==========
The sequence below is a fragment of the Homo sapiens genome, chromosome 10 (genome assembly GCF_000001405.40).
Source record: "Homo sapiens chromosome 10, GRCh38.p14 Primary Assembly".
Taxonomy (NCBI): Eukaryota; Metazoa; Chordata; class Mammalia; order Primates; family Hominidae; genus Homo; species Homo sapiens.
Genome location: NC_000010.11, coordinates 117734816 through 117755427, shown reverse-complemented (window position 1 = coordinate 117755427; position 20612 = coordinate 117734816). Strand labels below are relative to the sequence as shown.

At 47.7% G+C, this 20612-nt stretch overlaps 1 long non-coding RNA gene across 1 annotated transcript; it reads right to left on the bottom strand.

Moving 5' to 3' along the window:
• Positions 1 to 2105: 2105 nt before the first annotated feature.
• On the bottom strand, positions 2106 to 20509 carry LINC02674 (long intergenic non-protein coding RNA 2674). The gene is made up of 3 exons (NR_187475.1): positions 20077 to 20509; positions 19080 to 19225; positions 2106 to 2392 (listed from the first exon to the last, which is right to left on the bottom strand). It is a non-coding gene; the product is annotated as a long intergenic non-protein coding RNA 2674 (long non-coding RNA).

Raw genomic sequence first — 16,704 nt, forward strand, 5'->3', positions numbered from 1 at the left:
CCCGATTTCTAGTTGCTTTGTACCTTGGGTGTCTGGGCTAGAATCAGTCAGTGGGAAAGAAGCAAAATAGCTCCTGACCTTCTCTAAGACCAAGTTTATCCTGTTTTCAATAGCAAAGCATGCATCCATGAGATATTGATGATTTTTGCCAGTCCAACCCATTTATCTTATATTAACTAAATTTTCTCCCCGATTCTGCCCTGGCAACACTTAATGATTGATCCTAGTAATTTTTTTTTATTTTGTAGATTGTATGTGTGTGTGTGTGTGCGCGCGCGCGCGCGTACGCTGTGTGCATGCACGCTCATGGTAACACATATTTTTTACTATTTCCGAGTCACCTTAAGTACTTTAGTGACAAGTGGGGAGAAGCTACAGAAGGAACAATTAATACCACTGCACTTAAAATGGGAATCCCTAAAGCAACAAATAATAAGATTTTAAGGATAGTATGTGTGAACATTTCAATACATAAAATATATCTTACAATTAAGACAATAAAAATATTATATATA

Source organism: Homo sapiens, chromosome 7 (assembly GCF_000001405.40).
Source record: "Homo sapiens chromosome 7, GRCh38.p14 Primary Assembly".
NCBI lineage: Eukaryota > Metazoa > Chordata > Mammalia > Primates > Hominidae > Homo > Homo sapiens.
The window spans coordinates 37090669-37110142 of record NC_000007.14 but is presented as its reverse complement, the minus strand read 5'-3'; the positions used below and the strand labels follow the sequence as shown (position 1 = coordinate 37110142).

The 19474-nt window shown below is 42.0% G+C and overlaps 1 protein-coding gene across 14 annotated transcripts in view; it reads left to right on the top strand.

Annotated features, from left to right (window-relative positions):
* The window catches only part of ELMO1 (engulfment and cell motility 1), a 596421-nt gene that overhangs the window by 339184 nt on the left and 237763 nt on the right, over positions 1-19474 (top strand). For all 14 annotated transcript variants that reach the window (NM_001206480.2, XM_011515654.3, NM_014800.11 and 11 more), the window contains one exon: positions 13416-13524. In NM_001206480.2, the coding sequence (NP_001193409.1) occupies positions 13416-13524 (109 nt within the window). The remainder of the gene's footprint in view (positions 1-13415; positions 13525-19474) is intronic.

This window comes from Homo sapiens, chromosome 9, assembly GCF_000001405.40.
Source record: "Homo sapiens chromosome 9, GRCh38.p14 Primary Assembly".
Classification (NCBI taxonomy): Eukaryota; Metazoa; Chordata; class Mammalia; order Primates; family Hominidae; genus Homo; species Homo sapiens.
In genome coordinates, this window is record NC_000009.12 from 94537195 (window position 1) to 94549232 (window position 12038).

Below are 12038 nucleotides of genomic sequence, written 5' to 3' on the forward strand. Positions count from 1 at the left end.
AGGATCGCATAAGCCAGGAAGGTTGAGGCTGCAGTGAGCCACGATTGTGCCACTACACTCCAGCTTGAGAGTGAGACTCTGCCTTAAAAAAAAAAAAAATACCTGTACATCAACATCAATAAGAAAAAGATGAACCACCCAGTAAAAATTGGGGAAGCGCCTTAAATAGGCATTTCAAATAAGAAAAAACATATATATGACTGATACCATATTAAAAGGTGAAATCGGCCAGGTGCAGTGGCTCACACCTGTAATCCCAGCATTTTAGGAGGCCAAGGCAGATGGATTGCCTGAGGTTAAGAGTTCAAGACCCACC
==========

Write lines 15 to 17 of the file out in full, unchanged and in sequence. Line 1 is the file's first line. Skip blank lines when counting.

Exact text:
The 19474-nt window shown below is 42.0% G+C and overlaps 1 protein-coding gene across 14 annotated transcripts in view; it reads left to right on the top strand.

Annotated features, from left to right (window-relative positions):
* The window catches only part of ELMO1 (engulfment and cell motility 1), a 596421-nt gene that overhangs the window by 339184 nt on the left and 237763 nt on the right, over positions 1-19474 (top strand). For all 14 annotated transcript variants that reach the window (NM_001206480.2, XM_011515654.3, NM_014800.11 and 11 more), the window contains one exon: positions 13416-13524. In NM_001206480.2, the coding sequence (NP_001193409.1) occupies positions 13416-13524 (109 nt within the window). The remainder of the gene's footprint in view (positions 1-13415; positions 13525-19474) is intronic.